198656 Impact of classification methods when using Medicaid claims for mental health services research

Tuesday, November 10, 2009: 3:30 PM

Elizabeth L. Noll, MA , Center for Mental Health Policy and Services Research, University of Pennsylvania, Philadelphia, PA
Aileen Rothbard, ScD , Center for Mental Health Policy and Services Research, University of Pennsylvania, Philadelphia, PA
Cathy Bolton, PhD , Community Behavioral Health, Philadelphia Department of Behavioral Health & Intellectual Disabilities Services, Philadelphia, PA
Objective: Medicaid claims data are increasingly used for planning purposes to estimate treated prevalence of mental disorders in public sector mental health systems and to identify cohorts for mental health services research. This study investigates how different methods of estimation and identification affect case classification, prevalence rates and service cost estimates when individuals have multiple diagnoses over a study period. Methods: A cross-sectional, observational analysis of 224,654 adult Medicaid recipients in a managed care behavioral health plan was employed to identify treated individuals from 2005 claims records. ICD-9 diagnostic codes were used to classify individuals. Four classification methods were used to assign individuals to diagnostic categories of schizophrenia, major depressive disorder, bipolar disorder and other mental health disorders. Treated prevalence rates for all diagnostic categories were compared as were inpatient and emergency room costs. Results: Diagnostic group classification and cost estimates varied depending on the classification method employed. Annual treated prevalence for a mental disorder ranged from 14% to 22% of the Medicaid population. Identification of individuals with schizophrenia ranged from 2.6% to 4% depending on the method. Inpatient and emergency room costs were also affected by the method used. Conclusions: Methods chosen for identifying cohorts for mental health services research from Medicaid claims data will affect overall and diagnosis-specific treated prevalence rates and cost estimates. Researchers should be aware of the ways in which different methods of selecting cohorts may affect their findings and should make their classification procedure explicit to enhance the correct interpretation of results.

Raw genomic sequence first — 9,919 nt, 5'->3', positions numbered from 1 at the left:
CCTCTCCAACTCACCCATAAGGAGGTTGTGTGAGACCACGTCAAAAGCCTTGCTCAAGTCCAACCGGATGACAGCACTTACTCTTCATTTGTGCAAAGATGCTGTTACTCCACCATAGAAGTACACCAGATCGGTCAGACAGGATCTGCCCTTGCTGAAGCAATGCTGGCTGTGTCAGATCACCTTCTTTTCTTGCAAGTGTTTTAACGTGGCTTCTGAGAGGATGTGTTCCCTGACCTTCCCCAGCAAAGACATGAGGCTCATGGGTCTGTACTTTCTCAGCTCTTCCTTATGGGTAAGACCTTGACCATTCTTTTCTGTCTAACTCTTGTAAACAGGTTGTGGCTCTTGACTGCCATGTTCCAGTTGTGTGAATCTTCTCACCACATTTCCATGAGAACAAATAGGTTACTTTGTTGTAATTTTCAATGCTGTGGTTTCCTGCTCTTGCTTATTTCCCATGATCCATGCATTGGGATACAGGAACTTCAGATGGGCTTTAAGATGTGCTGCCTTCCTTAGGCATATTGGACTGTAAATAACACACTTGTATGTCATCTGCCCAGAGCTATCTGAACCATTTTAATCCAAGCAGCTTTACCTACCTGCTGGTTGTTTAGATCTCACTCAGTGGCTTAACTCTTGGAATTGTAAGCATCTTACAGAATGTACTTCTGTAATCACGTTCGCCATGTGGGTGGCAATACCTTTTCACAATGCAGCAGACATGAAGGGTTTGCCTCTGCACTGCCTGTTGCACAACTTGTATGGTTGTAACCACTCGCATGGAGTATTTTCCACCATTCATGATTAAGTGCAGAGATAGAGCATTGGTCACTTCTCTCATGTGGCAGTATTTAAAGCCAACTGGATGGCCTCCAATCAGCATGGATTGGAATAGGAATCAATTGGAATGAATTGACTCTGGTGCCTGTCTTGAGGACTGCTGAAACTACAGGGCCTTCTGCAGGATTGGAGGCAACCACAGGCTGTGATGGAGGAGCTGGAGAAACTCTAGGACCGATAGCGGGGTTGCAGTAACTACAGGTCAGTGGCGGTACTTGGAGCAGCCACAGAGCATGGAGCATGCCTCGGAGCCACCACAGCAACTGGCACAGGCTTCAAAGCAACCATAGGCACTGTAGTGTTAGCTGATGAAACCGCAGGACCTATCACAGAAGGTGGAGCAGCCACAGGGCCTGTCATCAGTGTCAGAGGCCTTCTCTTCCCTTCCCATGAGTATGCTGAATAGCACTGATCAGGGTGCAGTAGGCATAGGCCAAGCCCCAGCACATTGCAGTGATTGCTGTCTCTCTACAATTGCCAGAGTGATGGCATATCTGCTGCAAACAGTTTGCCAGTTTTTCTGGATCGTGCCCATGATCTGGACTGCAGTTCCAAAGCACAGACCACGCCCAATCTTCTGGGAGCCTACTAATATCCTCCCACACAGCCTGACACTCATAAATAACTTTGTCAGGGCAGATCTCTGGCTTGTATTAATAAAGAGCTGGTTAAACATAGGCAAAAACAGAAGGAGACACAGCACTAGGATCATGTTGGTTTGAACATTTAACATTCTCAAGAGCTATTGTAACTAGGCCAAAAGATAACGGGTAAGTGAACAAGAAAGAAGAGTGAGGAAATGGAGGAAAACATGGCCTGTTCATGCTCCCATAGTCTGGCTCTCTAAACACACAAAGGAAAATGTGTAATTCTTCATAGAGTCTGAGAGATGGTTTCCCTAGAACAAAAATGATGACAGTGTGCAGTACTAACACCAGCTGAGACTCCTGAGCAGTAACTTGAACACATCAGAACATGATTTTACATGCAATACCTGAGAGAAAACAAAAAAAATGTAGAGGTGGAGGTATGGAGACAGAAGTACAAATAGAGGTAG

Learning Objectives:
Demonstrate the way in which methods used for classifying diagnostic cohorts from Medicaid claims data impacts treated prevalence rates and mental health services cost estimates.

Keywords: Mental Health Services, Methodology

Presenting author's disclosure statement:

Qualified on the content I am responsible for because: I have been involved in public sector research endeavors for over 15 years in the capacities of research specialist and data analyst. I have been working exclusively in mental health services research for the past five years. My work has appeared in the Journal of the American Medical Association, Evaluation Review, Preventive Medicine and Educational Psychologist among others. I am currently a candidate for PhD in Social Welfare at the University of Pennsylvania.
Any relevant financial relationships? No

I agree to comply with the American Public Health Association Conflict of Interest and Commercial Support Guidelines, and to disclose to the participants any off-label or experimental uses of a commercial product or service discussed in my presentation.